All about South Wales’ dyslexia charity ‘Tomorrow’s Generation’.


dyslexia charity

Tomorrow’s Generation is a registered charity that provides a range of dyslexia support services for children and young people in South Wales.  The Charity was founded by Anders Hedlund of International Greetings and Chaired by Dr John Elfed Jones CBE DL who has been at the forefront of many cultural changes within Wales over the last thirty years. Mr Hedlund who has dyslexia himself wished to create a small provision in Wales using specialist staff , technology and curriculum to meet the needs of pupils who are struggling to cope with their individual literacy problems and other associated difficulties.

In 2014, with the generous support of the Wooden Spoon Trust, they were able to renovate the annex building of the Old School Community centre in Lisvane, which is now the home of Tomorrow’s Generation Learning Centre.  The centre offers a bright and welcoming environment where a wide range of support services are on offer, including diagnostic assessment, one to one tuition, training sessions and parent workshops, as well the charity’s newest and most exciting project: ‘ Launchpad for Learning’, fun and engaging literacy support days for children aged 7-11 years.

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The idea for the Launchpad sessions stemmed from the ‘Holiday Schools’ run by the charity since 2010.  The feedback from staff, parents and children was overwhelmingly positive in terms of children’s enjoyment of the theme based learning experiences on offer but also the apparent boost in confidence and attitude towards learning.  Launchpad sessions aim to replicate that but in addition, provide more regular, targeted, intensive specialist literacy and numeracy interventions.

Children attend Launchpad sessions for one or two days per week during term time to build upon what they have learnt in school and give them an extra boost in literacy, numeracy and perhaps most importantly, self esteem and confidence.  The sessions also enable children to develop a range of skills and strategies to help them access the curriculum effectively on their return to school.  During the day, all children receive one to one literacy sessions with a specialist teacher to work on individual targets as well as accessing a variety of literacy interventions, activities and games, all tailored to meet the needs of the individual child.  Daily numeracy sessions focus on and teach strategies to support areas of the curriculum that many dyslexic individuals find challenging, for example recall of times tables and telling the time on an analogue clock.  Topic based learning links with literacy as much as possible and also ensures the core subjects are addressed.  A wide range of creative, technological  and outdoor learning experiences provide the children with opportunities to experience success and a boost in confidence.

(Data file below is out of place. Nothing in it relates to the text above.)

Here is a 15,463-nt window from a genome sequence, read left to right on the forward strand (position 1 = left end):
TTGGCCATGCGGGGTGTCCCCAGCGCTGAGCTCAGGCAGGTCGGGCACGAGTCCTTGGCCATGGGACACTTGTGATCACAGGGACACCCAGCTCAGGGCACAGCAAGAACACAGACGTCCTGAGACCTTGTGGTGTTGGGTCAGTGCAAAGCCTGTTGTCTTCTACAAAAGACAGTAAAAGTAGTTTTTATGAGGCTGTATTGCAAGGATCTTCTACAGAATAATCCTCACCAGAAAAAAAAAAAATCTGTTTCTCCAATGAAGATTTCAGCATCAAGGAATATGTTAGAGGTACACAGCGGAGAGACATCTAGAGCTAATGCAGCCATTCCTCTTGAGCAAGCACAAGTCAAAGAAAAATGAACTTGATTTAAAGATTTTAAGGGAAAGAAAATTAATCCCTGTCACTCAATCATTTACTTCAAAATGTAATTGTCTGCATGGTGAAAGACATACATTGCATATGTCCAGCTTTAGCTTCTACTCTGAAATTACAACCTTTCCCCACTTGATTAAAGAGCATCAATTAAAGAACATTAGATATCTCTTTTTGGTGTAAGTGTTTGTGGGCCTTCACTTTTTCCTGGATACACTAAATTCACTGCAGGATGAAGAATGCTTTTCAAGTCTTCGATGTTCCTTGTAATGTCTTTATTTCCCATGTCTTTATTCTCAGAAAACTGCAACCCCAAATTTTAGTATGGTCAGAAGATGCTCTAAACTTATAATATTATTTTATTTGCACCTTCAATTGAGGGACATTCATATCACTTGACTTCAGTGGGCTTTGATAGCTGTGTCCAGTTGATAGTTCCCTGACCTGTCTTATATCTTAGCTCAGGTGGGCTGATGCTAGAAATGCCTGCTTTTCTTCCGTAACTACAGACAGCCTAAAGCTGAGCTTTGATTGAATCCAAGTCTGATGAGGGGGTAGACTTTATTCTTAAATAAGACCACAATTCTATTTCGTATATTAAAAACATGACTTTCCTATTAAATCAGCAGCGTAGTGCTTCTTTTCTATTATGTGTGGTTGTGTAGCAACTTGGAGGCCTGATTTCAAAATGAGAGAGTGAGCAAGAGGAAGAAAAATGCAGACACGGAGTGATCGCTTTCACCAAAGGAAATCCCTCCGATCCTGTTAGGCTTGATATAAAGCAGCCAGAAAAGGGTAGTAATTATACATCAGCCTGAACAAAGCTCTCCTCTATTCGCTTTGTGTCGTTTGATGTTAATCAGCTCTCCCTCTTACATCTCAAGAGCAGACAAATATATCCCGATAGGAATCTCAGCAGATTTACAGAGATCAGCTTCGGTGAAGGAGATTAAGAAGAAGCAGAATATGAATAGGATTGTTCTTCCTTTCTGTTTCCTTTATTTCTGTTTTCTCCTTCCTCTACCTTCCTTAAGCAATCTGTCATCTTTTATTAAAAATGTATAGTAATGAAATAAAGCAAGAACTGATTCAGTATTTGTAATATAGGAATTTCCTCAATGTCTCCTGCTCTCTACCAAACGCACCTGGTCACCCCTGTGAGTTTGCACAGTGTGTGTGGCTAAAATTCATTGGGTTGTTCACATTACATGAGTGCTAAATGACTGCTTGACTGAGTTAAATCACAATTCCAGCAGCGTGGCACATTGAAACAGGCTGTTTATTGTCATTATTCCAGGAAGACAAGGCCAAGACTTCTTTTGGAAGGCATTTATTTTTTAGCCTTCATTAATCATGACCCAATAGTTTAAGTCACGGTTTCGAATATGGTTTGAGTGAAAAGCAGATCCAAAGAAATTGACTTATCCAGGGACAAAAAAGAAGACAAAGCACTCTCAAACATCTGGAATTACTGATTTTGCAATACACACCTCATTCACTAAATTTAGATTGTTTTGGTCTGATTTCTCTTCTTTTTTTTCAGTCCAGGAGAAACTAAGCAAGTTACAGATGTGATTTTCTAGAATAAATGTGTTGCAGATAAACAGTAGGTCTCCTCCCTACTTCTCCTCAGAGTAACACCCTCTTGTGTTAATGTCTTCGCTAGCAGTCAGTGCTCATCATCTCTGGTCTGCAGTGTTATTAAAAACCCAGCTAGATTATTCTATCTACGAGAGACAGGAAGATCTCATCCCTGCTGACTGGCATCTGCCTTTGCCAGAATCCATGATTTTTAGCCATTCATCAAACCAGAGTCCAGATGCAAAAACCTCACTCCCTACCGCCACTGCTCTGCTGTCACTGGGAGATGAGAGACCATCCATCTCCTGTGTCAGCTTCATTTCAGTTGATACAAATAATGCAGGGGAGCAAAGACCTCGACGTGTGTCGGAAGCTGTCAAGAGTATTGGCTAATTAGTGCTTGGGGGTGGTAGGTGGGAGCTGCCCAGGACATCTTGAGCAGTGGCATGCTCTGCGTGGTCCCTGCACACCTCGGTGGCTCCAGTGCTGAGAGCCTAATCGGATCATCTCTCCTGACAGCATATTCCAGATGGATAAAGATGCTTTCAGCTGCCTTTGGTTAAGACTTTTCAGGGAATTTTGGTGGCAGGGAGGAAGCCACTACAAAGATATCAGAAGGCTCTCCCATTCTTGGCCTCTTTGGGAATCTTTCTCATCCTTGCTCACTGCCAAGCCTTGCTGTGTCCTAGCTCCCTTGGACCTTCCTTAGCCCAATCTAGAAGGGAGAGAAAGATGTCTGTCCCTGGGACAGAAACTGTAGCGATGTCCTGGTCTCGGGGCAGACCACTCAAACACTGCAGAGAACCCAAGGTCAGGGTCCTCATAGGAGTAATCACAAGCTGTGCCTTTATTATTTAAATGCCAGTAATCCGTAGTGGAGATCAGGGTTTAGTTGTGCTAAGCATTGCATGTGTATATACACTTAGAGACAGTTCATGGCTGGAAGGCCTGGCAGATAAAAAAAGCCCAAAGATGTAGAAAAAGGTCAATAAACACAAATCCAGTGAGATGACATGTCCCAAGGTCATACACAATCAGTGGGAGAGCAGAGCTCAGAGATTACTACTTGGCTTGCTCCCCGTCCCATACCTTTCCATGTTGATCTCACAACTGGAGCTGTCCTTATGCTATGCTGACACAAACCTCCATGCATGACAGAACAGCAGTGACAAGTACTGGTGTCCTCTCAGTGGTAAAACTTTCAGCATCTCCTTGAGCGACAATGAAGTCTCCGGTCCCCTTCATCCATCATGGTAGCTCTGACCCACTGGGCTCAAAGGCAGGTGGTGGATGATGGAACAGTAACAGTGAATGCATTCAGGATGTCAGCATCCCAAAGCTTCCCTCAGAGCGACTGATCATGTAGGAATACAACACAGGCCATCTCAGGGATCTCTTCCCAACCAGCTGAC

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Launchpad staff aim to work closely with schools to ensure maximum benefits for the pupils and all activities are linked to the National Curriculum.  Staff are happy to incorporate school IEP targets into their teaching program as well as any other specific targets for individual children.

Feedback about the sessions so far has been overwhelmingly positive.  One parent told us:

‘Since joining Launchpad for Learning in November 2014, in a very short time my daughter has shown wonderful progress.  The 1 to 1 and small group work teaches her in a way in which she can learn. Launchpad enables her to access education in a way she has never been able to. She is now switching on to reading, where previously she really struggled.  The work done in the centre has given her confidence in her own ability to learn and increased her self esteem together with raising her literacy and numeracy skills. The warm, nurturing ethos of the centre is a credit to the staff.’

In addition to the services on offer at the learning centre, Tomorrow’s Generation also subsidises a number of other dyslexia projects across South Wales, including providing regular support sessions in Pen Y Dre High School situated on the Gurnos Estate in Merthyr Tydfil.  These support sessions have proved invaluable to the school as funding cuts have meant that support services have been stripped back.  Results from the cohort receiving support have shown dramatic improvements in both reading and spelling attainment.

Part of the long-term vision of Tomorrow’s Generation staff and trustees is to work closely with teacher training colleges and universities in order to enhance trainee teachers’ knowledge, understanding and experience of dyslexia.  This will enable the high-quality work being carried out at the learning centre to have a wider impact, providing future teachers with additional skills and expertise to bring to mainstream schools.

Last year the Charity was involved in hosting the Welsh premiere of the film; ‘The Big Picture: Rethinking Dyslexia’ at the Riverfront Theatre, Newport with help from students from the University of South Wales, Newport.  The event was supported by a number of professionals and academics working in the field of dyslexia as well as former rugby international Scott Quinnell. The film provides personal and uplifting accounts of living with dyslexia from a variety of individuals, including school children and iconic leaders, clearing up common misconceptions of the condition and painting a picture of hope for all who struggle with it. The charity received recognition from the film’s director James Redford, son of iconic film star Robert Redford for their work in promoting the film.

For more information about any aspect of the work that Tomorrow’s Generation do please visit  call 01443 810900 or contact [email protected].